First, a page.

The back and forth over Gaza is revealing in that it shows how Israel’s real power operates in Congress, shamelessly with Jewish congressmen openly demonstrating their ultimate loyalty to Israel to include grossly misrepresenting the reality that exists currently in the Middle East. That reality is that Israel is essentially an invasive colonial power that has stolen identity and nationhood from the original inhabitants of the region, continues to regard them as chattels with no or limited rights, and uses its military might enhanced by the United States to mete out punishment directed against them as it sees fit. Israel is the only nation that commits war crimes on a regular basis as it frequently attacks its neighbors, most particularly Syria, without so much as a squeak coming from the United States.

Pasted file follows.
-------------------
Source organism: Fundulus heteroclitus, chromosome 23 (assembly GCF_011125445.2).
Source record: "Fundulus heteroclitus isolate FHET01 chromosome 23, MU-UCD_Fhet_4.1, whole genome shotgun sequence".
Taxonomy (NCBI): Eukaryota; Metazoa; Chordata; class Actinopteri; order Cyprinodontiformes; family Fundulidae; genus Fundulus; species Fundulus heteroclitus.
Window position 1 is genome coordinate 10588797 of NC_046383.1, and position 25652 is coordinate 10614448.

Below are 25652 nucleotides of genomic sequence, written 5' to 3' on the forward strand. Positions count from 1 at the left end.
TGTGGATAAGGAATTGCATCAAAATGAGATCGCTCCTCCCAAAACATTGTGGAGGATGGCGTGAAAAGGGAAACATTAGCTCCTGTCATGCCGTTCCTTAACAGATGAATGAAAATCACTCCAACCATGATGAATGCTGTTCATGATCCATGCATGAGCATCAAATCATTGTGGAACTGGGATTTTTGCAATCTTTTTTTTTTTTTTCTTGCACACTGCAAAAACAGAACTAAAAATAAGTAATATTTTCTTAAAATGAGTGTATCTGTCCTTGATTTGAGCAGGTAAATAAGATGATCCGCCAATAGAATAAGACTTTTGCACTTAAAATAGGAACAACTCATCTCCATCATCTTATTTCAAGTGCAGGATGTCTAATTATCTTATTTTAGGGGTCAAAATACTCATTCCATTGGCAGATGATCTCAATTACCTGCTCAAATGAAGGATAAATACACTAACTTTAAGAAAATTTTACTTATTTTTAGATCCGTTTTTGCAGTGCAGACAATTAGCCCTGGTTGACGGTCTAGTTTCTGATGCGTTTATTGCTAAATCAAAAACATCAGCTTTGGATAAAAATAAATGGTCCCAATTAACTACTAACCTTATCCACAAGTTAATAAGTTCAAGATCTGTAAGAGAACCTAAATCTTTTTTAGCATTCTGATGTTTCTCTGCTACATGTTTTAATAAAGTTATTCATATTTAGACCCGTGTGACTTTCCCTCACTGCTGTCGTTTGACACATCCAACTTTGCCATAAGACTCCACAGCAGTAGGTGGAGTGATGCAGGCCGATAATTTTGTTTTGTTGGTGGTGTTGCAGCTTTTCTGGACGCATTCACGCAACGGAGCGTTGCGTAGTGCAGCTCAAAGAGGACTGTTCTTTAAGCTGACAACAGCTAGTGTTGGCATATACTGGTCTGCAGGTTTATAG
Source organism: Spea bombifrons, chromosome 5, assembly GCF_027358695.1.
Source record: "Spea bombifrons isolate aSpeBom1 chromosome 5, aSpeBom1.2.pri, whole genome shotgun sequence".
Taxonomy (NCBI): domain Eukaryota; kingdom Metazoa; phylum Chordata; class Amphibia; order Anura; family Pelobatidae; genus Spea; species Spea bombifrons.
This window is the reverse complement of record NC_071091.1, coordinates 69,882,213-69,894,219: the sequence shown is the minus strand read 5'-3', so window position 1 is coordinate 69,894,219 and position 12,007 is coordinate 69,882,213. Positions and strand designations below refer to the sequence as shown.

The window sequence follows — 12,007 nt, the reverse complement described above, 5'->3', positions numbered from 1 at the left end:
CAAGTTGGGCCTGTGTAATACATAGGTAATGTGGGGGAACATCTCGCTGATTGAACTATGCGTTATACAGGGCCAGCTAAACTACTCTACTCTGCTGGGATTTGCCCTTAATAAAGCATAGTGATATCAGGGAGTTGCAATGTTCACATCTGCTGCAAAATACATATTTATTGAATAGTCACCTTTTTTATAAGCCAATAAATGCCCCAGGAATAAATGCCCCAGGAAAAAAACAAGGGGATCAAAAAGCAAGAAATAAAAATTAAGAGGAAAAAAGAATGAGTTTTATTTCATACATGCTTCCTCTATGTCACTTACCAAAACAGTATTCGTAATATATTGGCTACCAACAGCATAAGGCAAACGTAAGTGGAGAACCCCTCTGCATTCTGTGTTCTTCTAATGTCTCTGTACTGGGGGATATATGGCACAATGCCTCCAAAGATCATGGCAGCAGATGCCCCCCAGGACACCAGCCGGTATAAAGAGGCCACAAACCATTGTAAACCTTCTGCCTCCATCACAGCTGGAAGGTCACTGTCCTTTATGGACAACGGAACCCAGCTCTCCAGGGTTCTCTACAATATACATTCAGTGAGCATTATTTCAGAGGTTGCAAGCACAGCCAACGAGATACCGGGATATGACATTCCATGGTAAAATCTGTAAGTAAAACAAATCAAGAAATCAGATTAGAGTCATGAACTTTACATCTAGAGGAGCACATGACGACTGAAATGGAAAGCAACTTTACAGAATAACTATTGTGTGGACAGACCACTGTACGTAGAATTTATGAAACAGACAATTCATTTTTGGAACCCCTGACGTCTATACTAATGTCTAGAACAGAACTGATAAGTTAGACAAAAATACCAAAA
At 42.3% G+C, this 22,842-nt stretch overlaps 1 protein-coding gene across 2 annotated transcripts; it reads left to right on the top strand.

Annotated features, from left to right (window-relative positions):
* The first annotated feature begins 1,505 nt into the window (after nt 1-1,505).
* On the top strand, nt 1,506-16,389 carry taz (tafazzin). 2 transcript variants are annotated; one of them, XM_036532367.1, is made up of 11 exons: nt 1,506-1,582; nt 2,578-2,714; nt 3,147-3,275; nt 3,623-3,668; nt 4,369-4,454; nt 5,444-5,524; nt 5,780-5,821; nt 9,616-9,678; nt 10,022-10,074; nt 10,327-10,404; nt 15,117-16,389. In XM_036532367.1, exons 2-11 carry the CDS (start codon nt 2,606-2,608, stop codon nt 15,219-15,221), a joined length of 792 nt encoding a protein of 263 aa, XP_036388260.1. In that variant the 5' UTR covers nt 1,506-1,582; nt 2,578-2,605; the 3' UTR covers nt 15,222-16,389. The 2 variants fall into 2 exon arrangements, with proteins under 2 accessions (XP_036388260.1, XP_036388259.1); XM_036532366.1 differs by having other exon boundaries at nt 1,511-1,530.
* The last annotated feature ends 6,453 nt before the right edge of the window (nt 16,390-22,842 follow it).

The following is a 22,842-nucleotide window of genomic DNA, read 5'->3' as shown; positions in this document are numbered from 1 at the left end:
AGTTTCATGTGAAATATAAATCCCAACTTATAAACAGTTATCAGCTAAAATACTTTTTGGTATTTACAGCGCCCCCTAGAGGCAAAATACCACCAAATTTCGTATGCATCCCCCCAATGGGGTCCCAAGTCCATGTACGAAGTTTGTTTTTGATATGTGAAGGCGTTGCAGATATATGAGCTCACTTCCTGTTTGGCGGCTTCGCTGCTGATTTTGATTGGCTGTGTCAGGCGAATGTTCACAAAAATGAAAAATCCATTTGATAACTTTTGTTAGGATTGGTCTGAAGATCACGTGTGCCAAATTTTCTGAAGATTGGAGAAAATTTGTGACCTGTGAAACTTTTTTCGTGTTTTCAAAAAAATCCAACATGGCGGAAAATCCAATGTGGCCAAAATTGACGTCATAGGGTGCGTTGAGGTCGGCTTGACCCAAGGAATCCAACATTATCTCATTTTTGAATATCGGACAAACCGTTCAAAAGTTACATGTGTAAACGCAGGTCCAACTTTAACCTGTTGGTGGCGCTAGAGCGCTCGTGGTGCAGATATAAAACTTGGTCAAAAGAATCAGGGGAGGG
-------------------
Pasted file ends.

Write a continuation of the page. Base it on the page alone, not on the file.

When the occupied and abused Palestinians object and fight back to the best of their ability as they did from Gaza, which they are entitled to under international law, they are massacred and described conveniently as “terrorists.” No, Israel might be considered a form a democracy for Jews but the non-Jews ground down under its heel have a much different perception. Nor does its judiciary protect non-Jews as its rule of law is only designed to protect Jews. The United States is a similar faux democracy in that its politicians are so easily bought and manipulated, and it too had committed its share of war crimes in Afghanistan and Iraq. So Ilhan Omar was right on all points, but still she had to surrender to the force majeure of Israel and its host of allies in the U.S. Congress.
Philip Giraldi, Ph.D. is Executive Director of the Council for the National Interest.